Anonymous said...

Regarding: "The Bible was written by people who still thought the Earth was flat"

Do you really believe that? I've regarded that to be a myth for quite some time. Here's a couple references:

http://en.wikipedia.org/wiki/Flat_Earth
http://europeanhistory.about.com/od/historicalmyths/a/histmyths7.htm
http://www.hpcisp.com/~kls/flatearth.html
http://creation.com/the-flat-earth-myth-and-creationism

Ken said...

Not to range too far off topic, but the articles you mention seem to have nothing to do with what Biblical writers believed?

Leslie Jebaraj said...

Ken, because the Bible is explicit that adultery or abandonment are the grounds for divorce, do we believe that a spouse should put up for life with an abusive partner? What is your take? Thanks!

Ken said...

My take? No I don't think a spouse should have to put up with an abusive partner for life. Nor do I believe that they must be celibate for life if separated. I think that's a ridiculous teaching and a ridiculous way to live.

BUT, apparently this IS what the Bible says. So wrestle with that! :-)

Anonymity said...

Regardless of our views on whether or not being gay is the unforgivable sin (see matt 12:31 and just a hint, its not)we are doing so much damage to our ability to reach the gay community through all this ridiculous name calling, finger pointing, and speaking for God shit.

Think back, back to when you were a sinner. What is the difference between then and now? Jesus. Nothing more nothing less.

No one has been made perfect, yet. We all stumble and fall, yet we tell this entire segment of the population that although every other follower of Christ stumbles, they just can't.

Not only that, let us define sin. Sin is really something that separates us from God, and guess what, the church loves some sin. They love work-a-holics who spend their time running around for God, but really they just want everyone to see how much they do (we use them for setting and tearing down events, right?). They love worshipers of money because it makes it to the offering plate. They love pastors with pride because it makes the church look good.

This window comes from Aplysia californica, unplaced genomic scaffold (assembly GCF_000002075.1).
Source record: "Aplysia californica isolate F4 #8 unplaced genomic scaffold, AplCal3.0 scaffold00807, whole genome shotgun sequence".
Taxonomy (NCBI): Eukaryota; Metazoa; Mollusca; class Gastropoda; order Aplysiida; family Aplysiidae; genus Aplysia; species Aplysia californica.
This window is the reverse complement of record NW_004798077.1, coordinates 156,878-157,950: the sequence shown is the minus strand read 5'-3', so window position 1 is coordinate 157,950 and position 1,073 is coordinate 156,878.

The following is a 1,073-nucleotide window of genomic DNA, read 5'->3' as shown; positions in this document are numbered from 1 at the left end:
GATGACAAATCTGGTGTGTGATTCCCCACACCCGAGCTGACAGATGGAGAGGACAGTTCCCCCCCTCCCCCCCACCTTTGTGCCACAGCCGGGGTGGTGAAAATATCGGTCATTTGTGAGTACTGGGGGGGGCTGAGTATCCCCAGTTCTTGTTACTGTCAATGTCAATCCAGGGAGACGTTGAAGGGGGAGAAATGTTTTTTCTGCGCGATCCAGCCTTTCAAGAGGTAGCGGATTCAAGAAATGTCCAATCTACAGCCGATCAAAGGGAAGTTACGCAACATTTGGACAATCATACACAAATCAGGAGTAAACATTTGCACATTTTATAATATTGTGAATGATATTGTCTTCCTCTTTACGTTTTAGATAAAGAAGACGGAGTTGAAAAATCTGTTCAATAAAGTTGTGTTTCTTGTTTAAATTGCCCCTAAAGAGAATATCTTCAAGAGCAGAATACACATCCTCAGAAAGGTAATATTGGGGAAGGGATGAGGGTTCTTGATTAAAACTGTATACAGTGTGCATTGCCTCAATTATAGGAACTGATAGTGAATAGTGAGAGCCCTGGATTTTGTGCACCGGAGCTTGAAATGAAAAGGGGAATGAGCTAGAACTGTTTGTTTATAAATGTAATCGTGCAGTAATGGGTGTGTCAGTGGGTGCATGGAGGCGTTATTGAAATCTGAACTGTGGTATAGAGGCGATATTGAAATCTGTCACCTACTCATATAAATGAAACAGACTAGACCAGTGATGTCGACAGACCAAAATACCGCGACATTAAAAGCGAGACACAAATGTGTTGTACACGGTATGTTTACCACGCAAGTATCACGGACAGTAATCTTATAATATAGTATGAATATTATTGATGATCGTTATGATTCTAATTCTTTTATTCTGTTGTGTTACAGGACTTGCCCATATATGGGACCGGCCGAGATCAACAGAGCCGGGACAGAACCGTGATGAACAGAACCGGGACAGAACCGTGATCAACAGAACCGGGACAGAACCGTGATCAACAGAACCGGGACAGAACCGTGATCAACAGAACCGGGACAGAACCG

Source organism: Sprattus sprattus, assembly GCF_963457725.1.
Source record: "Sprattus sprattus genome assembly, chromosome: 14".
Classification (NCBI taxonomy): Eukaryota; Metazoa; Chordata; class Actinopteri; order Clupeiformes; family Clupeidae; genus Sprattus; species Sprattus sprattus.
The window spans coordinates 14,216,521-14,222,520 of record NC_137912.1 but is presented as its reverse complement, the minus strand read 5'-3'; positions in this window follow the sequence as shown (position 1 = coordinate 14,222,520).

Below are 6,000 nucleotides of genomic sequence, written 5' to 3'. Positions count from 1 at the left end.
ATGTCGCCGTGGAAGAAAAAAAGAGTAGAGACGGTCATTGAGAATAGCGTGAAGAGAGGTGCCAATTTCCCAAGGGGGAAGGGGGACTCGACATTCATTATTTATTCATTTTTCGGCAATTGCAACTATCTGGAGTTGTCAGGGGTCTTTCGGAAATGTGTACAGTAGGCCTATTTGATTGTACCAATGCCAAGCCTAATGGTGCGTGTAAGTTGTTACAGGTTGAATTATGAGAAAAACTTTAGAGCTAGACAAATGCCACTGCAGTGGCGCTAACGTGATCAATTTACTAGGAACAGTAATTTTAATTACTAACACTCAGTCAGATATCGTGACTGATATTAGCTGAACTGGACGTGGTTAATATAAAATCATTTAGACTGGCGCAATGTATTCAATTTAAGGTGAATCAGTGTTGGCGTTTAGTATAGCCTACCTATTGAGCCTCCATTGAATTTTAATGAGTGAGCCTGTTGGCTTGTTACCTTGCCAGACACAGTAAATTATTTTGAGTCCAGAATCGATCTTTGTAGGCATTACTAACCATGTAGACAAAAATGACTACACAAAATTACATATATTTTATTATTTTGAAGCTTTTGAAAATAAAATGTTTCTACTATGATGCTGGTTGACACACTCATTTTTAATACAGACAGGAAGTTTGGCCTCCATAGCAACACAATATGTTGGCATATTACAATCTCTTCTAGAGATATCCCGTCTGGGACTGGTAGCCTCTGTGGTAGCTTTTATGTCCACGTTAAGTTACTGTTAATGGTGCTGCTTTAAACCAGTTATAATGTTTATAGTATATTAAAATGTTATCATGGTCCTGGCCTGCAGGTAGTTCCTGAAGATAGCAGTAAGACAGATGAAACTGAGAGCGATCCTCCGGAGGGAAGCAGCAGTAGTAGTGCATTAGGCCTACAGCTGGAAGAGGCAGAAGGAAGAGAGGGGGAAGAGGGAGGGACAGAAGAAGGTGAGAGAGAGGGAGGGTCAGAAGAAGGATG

The church is full of sinners, we just like to point out that "those" sinners are worse. Thank God I am not like that lying cheating tax collector (oops I slipped up, I meant fag, but those darn scriptures just keep popping out).

Thanks for having the courage to speak up about this.

Shrina said...

Regarding spouses having to put up with an abusive spouse or not, I've heard Christian counselors say that they could get a legal separation and give God an opportunity to change their spouse with help/counseling, etc. This would allow them to separate w/out getting an unbiblical divorce and still allow for an opportunity for change & healing. That could take a very long time though if it ever comes. No easy solution here.

Ken said...

Agreed. Forgiveness and reconciliation is always the first and best option. But at some point, a spouse must be free to move on when all else fails.

Anonymous said...

So if I'm understanding you correctly, since I am a re-married, born again Christian (the first marriage ended with my unbelieving and abusive spouse leaving and filing for divorce)and I'm committing adultery, that I should not be allowed to be a member of a church? Or to be held accountable/disciplined? Feeling QUITE condemned considering I've been married 10 years and have 5 children. Now I have adultery on my head.

Anonymous said...

2nd post. I walked away bawling after your article. My precious husband, whom I adore, was single and married me, a divorced woman and I see God's Word is true and I'm crumbling over it. I know Jesus forgives, but what does this mean for our integrity as a married couple? A beautifully, happily married couple with 5 of our own children. Moving in what I believe was Christ's will. Were we wrong? I want to please Jesus. Where do we go from here? Repent yet. Ask for forgiveness, yes. But in a way, it makes our testimony (our courtship, our "story", our testimony, all the fasting, prayin etc.) worthless. And I dare not share it. I feel guilty. I know that's not of God, but I feel guilt and sorrow. Any thoughts.

Ken said...

Hi Anonymous. I feel terrible that you have felt condemned by this discussion. That was not my intent at all.

One thing I'm wondering though... after ten years of marriage with your new spouse, is this the first time you have read these scriptures on divorce and remarriage?